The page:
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Toronto collaborates with Miovision for Bloor bike lane data collection and analysis

Image: Cycle Toronto
Image: Cycle Toronto

Eager cyclists gathered Friday morning at the intersection of Bloor and Lippincott St. to ring in the opening, 40 years in the making, of a 2.6 kilometre bike lane along Bloor Street West between Shaw and Avenue Road.
The relative success of the bike lane will be evaluated, with a report due in autumn of 2017, featuring data collected and analyzed by Kitchener’s Miovision Technologies, in collaboration with the University of Toronto’s Transportation Research Institute.
Using 23 street-mounted cameras, Miovision and the Transportation Research Institute will study data relating to pedestrian, cyclist, and motorist activity.
City council approved the bike lanes in May, voting 38 for to 3 against.
“Whenever we change the makeup of our streets, we must carefully measure and monitor the impact on our community,” said Councillor Jaye Robinson, who also serves as Toronto’s Chair of Public Works and Infrastructure Committee. “The city will work to keep all modes of traffic moving safely and smoothly during this pilot while ensuring we have credible, verifiable data at the end of this pilot project.”
The two business improvement associations affected by the bike path, in collaboration with U of T and the Toronto Centre for Active Transportation, will evaluate the economic impact on the street life of the path, while the Toronto Parking Authority will monitor how the lanes affect parking.
The Bloor Street bike lane is approximately 80% complete, at a cost of about $500,000, and should be completely finished by early next week, with crews finishing up pavement markings and installing the flexi-posts that physically separate the cycling lane from automobile traffic.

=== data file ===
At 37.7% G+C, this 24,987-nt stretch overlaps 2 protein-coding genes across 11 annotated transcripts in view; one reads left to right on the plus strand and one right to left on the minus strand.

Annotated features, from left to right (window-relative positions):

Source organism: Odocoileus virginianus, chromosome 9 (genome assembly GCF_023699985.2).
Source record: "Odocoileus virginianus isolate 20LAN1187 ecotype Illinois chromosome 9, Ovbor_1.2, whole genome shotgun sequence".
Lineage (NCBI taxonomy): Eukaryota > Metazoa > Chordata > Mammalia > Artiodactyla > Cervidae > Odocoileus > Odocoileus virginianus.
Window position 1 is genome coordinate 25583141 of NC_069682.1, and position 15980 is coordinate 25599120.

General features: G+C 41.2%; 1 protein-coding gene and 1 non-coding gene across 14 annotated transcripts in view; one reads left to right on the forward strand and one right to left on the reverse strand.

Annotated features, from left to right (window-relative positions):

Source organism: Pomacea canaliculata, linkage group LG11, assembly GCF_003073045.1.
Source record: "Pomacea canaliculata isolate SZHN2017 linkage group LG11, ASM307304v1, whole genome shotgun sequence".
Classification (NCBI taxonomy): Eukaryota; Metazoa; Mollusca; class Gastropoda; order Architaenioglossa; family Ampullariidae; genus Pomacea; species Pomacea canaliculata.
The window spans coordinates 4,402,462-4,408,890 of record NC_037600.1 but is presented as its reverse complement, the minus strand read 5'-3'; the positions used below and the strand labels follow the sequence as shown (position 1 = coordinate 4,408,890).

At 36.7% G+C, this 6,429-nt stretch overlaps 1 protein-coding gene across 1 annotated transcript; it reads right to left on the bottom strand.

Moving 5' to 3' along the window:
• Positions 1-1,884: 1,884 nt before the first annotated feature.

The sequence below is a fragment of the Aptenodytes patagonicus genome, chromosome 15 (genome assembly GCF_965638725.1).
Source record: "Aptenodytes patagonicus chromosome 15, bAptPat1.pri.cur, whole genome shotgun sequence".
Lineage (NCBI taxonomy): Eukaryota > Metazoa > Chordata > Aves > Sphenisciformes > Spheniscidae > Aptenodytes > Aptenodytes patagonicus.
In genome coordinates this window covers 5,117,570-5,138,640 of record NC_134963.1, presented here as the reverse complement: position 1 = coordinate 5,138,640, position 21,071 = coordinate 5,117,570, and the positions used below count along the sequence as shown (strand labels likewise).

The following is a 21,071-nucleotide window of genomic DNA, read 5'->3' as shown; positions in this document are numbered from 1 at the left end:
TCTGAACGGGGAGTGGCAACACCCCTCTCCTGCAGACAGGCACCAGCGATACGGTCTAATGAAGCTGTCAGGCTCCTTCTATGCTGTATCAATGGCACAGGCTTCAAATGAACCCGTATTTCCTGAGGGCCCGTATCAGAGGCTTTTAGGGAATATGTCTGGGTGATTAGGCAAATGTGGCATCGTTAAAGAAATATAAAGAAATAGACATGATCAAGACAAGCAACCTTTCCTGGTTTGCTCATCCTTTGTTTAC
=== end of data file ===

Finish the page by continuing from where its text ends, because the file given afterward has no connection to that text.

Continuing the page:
The $500,000 price tag includes the costs of research and analysis, as well as the cost of snow removal.
Before the bike lanes were installed, more than 1,000 pedestrians and over 300 businesses along Bloor Street completed a survey expressing how they believed they might be affected.
As anyone who has cycled in Toronto can attest, particularly if they’re used to biking in a cycle-forward city like Montreal or Vancouver, the existence of “bike lanes” in the city has been tenuous.
Aside from the long standing characterization of cyclists in Toronto as latté sipping Marxists engaged in a long-standing “war on cars”, the only trace of bike lanes in the city centre previously were demarcated by simple lines painted on the road, as opposed to using physical barriers, which is a little like WKRP’s Les Nessman insisting that his co-workers respect the lines painted on the floor around his office space as if they were walls.
Which is to say that bike lanes in Toronto didn’t actually exist, except in people’s imaginations.
Last February, Miovision closed a $30 million Series B financing round, led by MacKinnon, Bennett & Co., with assists from Investeco Capital, Renewal Funds, Plaza Ventures and Comerica.
Miovision, which now serves over 650 customers in 50 countries, turned 10 years old last year, at which point Miovision CEO Kurtis McBride talked to Cantech Letter about his company’s plans to build nothing less than “the operating system of the smart city.”
The Bloor bike lane is a pilot project, the future of which will be determined by an evaluation to be sent to city council next fall, which councillors will consult before deciding whether or not to keep it going.
Removing the bike lane would cost the city an estimated $425,000.
At least the evaluation will be data-driven, thanks to the city’s collaboration with Miovision and UofT’s Transportation Research Institute.

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